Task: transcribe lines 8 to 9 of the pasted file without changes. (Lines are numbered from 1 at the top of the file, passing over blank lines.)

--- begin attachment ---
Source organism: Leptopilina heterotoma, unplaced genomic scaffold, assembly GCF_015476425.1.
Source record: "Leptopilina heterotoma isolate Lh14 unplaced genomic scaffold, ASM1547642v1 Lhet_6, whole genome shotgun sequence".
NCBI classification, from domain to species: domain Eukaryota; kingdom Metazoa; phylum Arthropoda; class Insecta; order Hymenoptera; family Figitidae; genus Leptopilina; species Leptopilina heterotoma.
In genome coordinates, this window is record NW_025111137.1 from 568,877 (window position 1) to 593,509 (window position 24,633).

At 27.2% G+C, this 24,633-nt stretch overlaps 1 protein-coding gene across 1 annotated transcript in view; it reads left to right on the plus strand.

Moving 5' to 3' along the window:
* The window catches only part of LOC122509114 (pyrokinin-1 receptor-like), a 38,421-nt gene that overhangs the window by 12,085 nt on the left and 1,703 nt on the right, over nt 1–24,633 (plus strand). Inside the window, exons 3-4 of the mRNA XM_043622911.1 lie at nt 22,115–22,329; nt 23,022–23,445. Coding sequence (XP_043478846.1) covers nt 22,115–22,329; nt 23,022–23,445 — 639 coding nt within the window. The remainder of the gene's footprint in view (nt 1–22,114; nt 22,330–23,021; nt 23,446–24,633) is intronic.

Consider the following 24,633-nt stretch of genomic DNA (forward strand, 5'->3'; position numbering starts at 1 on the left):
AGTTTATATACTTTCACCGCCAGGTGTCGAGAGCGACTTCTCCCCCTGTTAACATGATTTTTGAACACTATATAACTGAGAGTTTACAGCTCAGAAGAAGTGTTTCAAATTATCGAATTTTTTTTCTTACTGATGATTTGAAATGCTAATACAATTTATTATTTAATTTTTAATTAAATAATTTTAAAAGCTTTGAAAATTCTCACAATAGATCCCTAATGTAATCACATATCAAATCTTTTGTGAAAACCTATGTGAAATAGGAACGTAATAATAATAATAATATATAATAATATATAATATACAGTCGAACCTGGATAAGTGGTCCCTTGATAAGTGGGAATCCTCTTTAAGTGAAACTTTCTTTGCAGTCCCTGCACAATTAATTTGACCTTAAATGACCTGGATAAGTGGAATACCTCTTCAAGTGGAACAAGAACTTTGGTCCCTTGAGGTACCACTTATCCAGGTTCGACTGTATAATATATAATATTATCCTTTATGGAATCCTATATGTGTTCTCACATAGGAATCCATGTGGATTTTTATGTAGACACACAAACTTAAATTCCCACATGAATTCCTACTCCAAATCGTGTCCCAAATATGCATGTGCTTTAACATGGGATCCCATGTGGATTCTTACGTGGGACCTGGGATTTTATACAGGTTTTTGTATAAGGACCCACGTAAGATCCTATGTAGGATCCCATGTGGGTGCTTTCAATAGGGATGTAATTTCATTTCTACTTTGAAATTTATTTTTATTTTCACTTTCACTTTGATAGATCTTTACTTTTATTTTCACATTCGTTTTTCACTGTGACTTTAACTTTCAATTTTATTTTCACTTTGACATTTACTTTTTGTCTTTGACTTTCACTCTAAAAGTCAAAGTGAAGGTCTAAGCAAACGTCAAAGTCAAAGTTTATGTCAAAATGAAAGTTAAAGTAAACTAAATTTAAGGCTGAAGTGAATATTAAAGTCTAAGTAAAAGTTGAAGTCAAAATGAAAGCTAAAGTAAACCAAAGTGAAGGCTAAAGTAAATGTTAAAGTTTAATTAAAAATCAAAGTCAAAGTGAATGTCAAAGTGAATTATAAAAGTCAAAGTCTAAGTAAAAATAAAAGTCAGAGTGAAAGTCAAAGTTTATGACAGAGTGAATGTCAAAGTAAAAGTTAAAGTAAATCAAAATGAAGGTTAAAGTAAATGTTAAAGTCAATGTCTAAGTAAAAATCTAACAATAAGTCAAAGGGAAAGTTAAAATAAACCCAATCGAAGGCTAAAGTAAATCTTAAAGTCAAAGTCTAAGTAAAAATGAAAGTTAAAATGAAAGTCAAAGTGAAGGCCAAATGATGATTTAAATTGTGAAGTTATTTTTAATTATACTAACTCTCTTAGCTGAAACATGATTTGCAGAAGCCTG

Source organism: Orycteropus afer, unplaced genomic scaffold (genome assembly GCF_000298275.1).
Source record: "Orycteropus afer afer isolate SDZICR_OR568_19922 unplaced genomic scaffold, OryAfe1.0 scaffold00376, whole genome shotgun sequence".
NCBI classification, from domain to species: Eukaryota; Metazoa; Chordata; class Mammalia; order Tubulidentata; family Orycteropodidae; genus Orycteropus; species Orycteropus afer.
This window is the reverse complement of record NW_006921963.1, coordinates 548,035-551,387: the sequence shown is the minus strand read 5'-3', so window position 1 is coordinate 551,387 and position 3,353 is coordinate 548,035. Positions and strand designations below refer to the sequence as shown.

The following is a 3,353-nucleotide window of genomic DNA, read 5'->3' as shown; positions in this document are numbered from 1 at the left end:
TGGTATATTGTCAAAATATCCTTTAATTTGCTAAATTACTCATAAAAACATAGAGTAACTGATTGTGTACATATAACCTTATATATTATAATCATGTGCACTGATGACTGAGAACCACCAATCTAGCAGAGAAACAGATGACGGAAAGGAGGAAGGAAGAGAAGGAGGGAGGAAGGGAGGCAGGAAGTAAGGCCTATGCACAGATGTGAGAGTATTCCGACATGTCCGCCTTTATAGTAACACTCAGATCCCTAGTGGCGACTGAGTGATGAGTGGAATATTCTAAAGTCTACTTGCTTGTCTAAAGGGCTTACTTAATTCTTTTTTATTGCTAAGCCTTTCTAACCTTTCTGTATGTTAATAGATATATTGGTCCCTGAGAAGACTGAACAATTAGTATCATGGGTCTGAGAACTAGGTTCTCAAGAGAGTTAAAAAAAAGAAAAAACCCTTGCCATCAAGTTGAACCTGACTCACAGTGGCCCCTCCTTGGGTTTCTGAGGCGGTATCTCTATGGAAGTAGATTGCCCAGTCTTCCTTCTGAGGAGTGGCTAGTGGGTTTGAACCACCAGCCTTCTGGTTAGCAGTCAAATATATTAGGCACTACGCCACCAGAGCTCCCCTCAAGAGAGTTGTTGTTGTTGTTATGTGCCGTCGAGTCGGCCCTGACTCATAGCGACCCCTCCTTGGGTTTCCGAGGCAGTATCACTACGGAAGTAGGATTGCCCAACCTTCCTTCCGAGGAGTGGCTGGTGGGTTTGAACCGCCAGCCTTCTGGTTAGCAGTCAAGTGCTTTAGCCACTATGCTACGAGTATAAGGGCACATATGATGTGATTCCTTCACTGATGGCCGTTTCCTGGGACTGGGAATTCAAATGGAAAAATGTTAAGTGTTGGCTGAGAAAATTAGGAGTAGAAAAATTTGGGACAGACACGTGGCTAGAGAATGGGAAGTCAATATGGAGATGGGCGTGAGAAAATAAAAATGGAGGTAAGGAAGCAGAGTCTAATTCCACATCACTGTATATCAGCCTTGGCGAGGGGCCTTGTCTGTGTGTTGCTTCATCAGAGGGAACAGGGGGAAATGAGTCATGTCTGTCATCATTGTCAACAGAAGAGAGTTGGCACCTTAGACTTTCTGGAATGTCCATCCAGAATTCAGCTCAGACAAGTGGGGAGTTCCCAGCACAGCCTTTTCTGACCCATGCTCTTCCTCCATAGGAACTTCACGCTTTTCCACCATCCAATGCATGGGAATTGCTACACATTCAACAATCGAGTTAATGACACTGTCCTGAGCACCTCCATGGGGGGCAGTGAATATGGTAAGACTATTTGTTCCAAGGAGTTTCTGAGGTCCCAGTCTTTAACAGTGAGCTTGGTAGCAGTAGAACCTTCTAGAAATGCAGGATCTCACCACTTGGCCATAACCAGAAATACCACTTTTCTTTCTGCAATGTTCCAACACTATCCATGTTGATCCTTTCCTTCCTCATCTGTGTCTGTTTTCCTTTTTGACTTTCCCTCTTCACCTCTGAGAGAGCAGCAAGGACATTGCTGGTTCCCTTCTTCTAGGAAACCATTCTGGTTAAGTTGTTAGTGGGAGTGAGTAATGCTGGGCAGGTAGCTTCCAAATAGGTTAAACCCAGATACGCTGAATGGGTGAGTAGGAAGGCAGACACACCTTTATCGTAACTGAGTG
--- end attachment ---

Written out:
Consider the following 24,633-nt stretch of genomic DNA (forward strand, 5'->3'; position numbering starts at 1 on the left):
AGTTTATATACTTTCACCGCCAGGTGTCGAGAGCGACTTCTCCCCCTGTTAACATGATTTTTGAACACTATATAACTGAGAGTTTACAGCTCAGAAGAAGTGTTTCAAATTATCGAATTTTTTTTCTTACTGATGATTTGAAATGCTAATACAATTTATTATTTAATTTTTAATTAAATAATTTTAAAAGCTTTGAAAATTCTCACAATAGATCCCTAATGTAATCACATATCAAATCTTTTGTGAAAACCTATGTGAAATAGGAACGTAATAATAATAATAATATATAATAATATATAATATACAGTCGAACCTGGATAAGTGGTCCCTTGATAAGTGGGAATCCTCTTTAAGTGAAACTTTCTTTGCAGTCCCTGCACAATTAATTTGACCTTAAATGACCTGGATAAGTGGAATACCTCTTCAAGTGGAACAAGAACTTTGGTCCCTTGAGGTACCACTTATCCAGGTTCGACTGTATAATATATAATATTATCCTTTATGGAATCCTATATGTGTTCTCACATAGGAATCCATGTGGATTTTTATGTAGACACACAAACTTAAATTCCCACATGAATTCCTACTCCAAATCGTGTCCCAAATATGCATGTGCTTTAACATGGGATCCCATGTGGATTCTTACGTGGGACCTGGGATTTTATACAGGTTTTTGTATAAGGACCCACGTAAGATCCTATGTAGGATCCCATGTGGGTGCTTTCAATAGGGATGTAATTTCATTTCTACTTTGAAATTTATTTTTATTTTCACTTTCACTTTGATAGATCTTTACTTTTATTTTCACATTCGTTTTTCACTGTGACTTTAACTTTCAATTTTATTTTCACTTTGACATTTACTTTTTGTCTTTGACTTTCACTCTAAAAGTCAAAGTGAAGGTCTAAGCAAACGTCAAAGTCAAAGTTTATGTCAAAATGAAAGTTAAAGTAAACTAAATTTAAGGCTGAAGTGAATATTAAAGTCTAAGTAAAAGTTGAAGTCAAAATGAAAGCTAAAGTAAACCAAAGTGAAGGCTAAAGTAAATGTTAAAGTTTAATTAAAAATCAAAGTCAAAGTGAATGTCAAAGTGAATTATAAAAGTCAAAGTCTAAGTAAAAATAAAAGTCAGAGTGAAAGTCAAAGTTTATGACAGAGTGAATGTCAAAGTAAAAGTTAAAGTAAATCAAAATGAAGGTTAAAGTAAATGTTAAAGTCAATGTCTAAGTAAAAATCTAACAATAAGTCAAAGGGAAAGTTAAAATAAACCCAATCGAAGGCTAAAGTAAATCTTAAAGTCAAAGTCTAAGTAAAAATGAAAGTTAAAATGAAAGTCAAAGTGAAGGCCAAATGATGATTTAAATTGTGAAGTTATTTTTAATTATACTAACTCTCTTAGCTGAAACATGATTTGCAGAAGCCTG